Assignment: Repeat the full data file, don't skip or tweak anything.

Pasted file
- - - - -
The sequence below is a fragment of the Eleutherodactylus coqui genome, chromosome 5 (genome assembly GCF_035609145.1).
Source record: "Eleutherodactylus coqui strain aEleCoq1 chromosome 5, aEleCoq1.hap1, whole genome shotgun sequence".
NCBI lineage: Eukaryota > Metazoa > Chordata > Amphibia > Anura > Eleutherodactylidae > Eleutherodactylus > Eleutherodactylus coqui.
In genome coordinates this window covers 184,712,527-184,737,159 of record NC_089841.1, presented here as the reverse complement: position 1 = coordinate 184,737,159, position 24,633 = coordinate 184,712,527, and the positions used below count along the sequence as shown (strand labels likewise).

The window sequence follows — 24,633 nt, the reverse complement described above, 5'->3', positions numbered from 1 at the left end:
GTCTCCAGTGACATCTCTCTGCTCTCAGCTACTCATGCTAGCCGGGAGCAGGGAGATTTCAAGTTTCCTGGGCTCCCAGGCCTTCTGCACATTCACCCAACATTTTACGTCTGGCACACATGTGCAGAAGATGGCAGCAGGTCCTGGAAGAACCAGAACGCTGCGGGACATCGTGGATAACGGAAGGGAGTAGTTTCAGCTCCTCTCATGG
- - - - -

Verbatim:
The sequence below is a fragment of the Eleutherodactylus coqui genome, chromosome 5 (genome assembly GCF_035609145.1).
Source record: "Eleutherodactylus coqui strain aEleCoq1 chromosome 5, aEleCoq1.hap1, whole genome shotgun sequence".
NCBI lineage: Eukaryota > Metazoa > Chordata > Amphibia > Anura > Eleutherodactylidae > Eleutherodactylus > Eleutherodactylus coqui.
In genome coordinates this window covers 184,712,527-184,737,159 of record NC_089841.1, presented here as the reverse complement: position 1 = coordinate 184,737,159, position 24,633 = coordinate 184,712,527, and the positions used below count along the sequence as shown (strand labels likewise).

The window sequence follows — 24,633 nt, the reverse complement described above, 5'->3', positions numbered from 1 at the left end:
GTCTCCAGTGACATCTCTCTGCTCTCAGCTACTCATGCTAGCCGGGAGCAGGGAGATTTCAAGTTTCCTGGGCTCCCAGGCCTTCTGCACATTCACCCAACATTTTACGTCTGGCACACATGTGCAGAAGATGGCAGCAGGTCCTGGAAGAACCAGAACGCTGCGGGACATCGTGGATAACGGAAGGGAGTAGTTTCAGCTCCTCTCATGG